(a)     calling into question parliamentary proceedings

This is the most obvious and clear prohibition contained in article 9. It prevents, for example, a statement in debate by a member of Parliament or the evidence of a parliamentary witness being directly attacked for the purpose of court proceedings, or the motives of the member or the witness in speaking in Parliament or giving evidence being attacked. Thus, it cannot be submitted that a member's statements in Parliament were not true, or reckless, to support a submission that the member is an untruthful, or reckless, person.

(b)     attacking the credibility, motives, etc. of a person on the basis of proceedings in Parliament

This would prevent, for example, a member's speech in debate or a parliamentary witness's evidence being used to establish their motives or intention for the purpose of supporting a criminal or civil action against them, or against another person. Thus a member's statements outside Parliament cannot be shown to be motivated by malice by reference to alleged malice in the member's statements in Parliament.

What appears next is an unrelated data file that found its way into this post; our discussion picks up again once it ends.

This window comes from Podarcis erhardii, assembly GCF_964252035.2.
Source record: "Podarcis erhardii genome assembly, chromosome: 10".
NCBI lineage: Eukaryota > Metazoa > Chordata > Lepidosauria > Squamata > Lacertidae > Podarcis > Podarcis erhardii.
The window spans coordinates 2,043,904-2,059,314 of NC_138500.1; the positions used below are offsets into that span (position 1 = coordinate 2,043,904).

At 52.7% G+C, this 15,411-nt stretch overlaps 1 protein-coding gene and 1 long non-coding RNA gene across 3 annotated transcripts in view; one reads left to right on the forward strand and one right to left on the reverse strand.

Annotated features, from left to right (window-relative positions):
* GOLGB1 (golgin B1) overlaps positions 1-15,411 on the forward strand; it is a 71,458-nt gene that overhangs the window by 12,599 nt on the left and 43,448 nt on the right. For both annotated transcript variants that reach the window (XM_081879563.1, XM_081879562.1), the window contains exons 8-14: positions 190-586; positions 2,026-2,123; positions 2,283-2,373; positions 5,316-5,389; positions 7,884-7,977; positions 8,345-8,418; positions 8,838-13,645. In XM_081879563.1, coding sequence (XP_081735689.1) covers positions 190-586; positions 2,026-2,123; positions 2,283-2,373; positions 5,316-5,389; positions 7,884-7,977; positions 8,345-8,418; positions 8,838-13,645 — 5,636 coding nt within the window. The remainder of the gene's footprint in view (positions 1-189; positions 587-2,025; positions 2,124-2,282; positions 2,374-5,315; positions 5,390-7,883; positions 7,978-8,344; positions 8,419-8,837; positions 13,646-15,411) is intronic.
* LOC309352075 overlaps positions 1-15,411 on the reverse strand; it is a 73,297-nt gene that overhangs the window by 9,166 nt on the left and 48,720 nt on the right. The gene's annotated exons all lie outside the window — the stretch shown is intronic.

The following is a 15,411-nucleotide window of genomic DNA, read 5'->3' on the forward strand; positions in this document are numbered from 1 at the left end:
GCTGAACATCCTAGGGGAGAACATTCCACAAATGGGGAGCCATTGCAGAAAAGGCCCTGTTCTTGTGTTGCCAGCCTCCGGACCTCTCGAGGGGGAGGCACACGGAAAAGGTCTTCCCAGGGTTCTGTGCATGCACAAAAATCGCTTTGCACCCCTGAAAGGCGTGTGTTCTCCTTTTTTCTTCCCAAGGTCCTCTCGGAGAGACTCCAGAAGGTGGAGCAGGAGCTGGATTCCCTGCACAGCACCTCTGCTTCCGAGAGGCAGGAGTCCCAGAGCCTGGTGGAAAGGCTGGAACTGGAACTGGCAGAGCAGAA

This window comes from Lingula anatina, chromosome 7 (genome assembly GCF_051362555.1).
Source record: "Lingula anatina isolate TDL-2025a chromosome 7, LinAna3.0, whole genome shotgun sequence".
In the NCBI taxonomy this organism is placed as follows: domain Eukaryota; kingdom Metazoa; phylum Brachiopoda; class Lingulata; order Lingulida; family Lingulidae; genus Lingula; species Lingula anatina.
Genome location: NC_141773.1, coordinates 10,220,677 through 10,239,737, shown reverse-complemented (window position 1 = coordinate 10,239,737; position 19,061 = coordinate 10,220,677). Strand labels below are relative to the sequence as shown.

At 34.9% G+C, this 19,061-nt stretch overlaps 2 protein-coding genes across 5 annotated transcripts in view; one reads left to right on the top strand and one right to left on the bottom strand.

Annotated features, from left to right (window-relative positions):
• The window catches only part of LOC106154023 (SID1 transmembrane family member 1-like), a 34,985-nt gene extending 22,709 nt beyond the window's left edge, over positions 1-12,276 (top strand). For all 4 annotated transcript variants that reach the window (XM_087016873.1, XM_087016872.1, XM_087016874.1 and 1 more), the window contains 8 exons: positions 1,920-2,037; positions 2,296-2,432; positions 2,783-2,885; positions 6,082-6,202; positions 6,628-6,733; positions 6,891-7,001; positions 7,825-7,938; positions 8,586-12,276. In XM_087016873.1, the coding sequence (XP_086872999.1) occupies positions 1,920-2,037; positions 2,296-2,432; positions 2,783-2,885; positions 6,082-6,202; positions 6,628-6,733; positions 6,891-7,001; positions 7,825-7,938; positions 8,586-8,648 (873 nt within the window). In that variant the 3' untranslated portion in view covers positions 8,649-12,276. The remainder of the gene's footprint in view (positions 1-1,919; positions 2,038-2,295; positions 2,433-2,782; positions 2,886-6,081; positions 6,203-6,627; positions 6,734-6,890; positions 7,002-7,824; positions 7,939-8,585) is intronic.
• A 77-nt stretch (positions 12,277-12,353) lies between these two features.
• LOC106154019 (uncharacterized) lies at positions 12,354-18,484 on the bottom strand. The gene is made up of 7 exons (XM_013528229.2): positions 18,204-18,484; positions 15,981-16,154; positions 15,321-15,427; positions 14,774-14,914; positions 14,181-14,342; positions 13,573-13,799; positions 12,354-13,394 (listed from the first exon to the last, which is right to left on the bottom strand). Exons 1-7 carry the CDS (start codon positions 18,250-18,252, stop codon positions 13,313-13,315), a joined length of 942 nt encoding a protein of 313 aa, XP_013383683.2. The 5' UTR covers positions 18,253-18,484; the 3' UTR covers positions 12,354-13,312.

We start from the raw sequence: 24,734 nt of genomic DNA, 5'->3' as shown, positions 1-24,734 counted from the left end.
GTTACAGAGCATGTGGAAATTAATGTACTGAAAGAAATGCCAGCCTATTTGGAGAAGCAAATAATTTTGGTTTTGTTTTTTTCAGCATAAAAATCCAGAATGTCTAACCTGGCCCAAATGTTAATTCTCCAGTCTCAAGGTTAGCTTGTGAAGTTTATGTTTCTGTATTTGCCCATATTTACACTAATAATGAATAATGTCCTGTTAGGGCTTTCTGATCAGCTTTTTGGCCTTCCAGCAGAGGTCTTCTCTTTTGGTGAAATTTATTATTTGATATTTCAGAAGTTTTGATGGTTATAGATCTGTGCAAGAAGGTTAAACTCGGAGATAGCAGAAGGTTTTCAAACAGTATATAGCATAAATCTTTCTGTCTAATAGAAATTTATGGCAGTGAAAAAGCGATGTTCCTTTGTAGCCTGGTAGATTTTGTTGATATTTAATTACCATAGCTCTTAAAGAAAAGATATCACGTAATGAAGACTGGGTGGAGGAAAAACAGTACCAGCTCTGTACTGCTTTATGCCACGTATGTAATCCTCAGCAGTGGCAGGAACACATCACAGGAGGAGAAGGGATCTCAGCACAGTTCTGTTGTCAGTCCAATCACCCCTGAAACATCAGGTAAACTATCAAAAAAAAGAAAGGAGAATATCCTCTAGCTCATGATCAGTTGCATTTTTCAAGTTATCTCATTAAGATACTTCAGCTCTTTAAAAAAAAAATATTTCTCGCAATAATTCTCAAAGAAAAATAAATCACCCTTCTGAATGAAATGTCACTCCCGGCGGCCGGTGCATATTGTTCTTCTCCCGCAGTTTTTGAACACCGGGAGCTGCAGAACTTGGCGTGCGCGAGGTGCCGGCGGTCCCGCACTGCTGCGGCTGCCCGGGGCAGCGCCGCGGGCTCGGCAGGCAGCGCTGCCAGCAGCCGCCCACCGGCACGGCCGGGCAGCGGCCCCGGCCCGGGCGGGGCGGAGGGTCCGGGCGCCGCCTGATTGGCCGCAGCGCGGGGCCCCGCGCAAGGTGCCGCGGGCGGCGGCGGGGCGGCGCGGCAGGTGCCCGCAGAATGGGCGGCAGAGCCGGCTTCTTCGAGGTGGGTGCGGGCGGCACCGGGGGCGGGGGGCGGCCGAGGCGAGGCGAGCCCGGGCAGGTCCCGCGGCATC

(c)     drawing inferences or conclusions to support a criminal or civil action

This would prevent, for example, a jury being invited to infer matters from speeches in debate by members of Parliament or from evidence of parliamentary witnesses in the course of a criminal or civil action against them or another person. Thus a member's speech in Parliament cannot be used to support an inference that the member's conduct outside Parliament was part of some illegal activity. This would not prevent the proving of a material fact by reference to a record of proceedings in parliament which establishes that fact, e.g., the tendering of the Journals of the Senate to prove that a Senator was present in the Senate on a particular day.